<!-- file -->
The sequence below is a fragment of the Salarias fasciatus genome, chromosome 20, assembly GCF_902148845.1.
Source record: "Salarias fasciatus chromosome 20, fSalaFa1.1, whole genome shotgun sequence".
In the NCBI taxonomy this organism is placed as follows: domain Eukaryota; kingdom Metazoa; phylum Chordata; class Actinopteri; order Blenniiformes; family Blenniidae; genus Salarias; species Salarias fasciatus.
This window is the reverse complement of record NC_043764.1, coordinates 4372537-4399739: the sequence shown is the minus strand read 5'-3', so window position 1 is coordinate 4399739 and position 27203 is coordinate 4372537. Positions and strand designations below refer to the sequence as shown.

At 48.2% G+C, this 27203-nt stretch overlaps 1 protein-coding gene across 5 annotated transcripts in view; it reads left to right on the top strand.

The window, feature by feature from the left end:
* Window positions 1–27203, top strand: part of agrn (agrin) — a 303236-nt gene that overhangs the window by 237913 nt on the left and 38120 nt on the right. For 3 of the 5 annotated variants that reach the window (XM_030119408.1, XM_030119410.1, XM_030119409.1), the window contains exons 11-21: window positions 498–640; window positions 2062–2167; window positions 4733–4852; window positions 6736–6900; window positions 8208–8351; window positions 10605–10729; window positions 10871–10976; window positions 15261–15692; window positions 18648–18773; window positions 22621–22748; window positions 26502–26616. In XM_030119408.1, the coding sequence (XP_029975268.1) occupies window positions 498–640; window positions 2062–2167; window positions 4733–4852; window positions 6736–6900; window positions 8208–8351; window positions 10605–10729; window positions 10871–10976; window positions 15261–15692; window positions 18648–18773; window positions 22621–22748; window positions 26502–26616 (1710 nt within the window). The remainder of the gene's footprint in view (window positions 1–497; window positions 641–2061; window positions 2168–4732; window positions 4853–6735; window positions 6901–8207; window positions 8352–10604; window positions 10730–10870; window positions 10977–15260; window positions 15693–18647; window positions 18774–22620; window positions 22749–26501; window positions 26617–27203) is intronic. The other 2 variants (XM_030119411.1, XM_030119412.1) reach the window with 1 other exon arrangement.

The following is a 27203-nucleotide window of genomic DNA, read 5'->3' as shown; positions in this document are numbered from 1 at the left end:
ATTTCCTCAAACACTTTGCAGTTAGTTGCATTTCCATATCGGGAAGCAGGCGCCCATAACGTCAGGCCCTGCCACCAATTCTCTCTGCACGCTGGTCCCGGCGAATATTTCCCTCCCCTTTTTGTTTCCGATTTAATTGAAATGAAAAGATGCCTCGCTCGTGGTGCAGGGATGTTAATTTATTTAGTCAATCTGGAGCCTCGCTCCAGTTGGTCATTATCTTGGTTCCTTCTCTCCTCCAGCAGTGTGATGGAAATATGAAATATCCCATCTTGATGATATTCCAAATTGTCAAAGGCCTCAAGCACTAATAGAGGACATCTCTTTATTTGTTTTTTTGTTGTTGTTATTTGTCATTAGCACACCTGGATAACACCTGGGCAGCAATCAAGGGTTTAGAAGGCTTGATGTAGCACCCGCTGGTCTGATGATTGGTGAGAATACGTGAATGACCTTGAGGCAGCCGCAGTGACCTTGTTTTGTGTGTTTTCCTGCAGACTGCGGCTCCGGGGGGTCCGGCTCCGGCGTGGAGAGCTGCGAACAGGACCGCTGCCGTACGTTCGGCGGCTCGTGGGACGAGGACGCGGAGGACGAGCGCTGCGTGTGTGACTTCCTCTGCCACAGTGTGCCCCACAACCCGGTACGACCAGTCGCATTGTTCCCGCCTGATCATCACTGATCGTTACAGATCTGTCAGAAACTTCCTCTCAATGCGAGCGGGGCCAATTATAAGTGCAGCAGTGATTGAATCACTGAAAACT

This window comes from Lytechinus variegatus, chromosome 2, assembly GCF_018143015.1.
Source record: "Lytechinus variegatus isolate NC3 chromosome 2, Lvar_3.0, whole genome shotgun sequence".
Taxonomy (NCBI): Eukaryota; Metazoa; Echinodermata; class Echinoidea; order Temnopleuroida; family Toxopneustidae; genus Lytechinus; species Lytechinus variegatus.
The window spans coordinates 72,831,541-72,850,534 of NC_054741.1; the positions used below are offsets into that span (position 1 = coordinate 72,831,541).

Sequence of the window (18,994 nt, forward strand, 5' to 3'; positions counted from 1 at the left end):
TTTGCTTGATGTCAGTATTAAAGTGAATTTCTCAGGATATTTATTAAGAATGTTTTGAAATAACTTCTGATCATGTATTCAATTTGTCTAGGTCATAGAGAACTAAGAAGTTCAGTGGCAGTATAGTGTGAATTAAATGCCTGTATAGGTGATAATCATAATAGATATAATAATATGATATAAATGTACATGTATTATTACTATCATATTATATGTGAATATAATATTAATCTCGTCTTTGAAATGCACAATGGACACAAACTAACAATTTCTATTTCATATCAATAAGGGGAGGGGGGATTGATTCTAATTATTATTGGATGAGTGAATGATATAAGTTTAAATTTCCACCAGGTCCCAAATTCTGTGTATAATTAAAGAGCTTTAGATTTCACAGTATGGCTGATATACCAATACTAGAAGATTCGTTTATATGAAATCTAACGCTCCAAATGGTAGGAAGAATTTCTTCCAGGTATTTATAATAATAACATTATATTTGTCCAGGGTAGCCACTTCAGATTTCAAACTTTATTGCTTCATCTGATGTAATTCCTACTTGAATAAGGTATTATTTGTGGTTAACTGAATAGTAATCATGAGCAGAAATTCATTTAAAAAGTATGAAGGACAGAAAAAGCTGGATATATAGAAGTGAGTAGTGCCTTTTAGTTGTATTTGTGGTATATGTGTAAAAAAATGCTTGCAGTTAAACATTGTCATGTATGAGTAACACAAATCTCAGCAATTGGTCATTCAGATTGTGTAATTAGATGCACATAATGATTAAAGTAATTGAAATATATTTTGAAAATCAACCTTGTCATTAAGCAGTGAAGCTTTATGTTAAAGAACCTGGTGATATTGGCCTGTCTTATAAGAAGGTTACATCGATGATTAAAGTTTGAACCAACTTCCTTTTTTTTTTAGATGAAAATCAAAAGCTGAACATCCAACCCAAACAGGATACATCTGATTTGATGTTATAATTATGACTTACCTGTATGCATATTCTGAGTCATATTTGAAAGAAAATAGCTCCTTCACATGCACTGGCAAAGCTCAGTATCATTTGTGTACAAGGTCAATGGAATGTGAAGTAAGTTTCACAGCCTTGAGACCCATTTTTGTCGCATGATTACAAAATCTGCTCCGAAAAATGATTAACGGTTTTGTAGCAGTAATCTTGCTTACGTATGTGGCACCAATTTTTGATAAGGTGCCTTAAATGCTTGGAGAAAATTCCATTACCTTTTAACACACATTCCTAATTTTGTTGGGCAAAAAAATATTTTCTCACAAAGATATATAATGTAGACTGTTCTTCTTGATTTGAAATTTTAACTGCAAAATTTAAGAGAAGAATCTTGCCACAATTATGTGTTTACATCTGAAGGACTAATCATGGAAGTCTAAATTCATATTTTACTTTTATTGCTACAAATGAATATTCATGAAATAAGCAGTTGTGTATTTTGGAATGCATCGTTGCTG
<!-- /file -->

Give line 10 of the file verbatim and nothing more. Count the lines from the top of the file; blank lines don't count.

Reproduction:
This window comes from Lytechinus variegatus, chromosome 2, assembly GCF_018143015.1.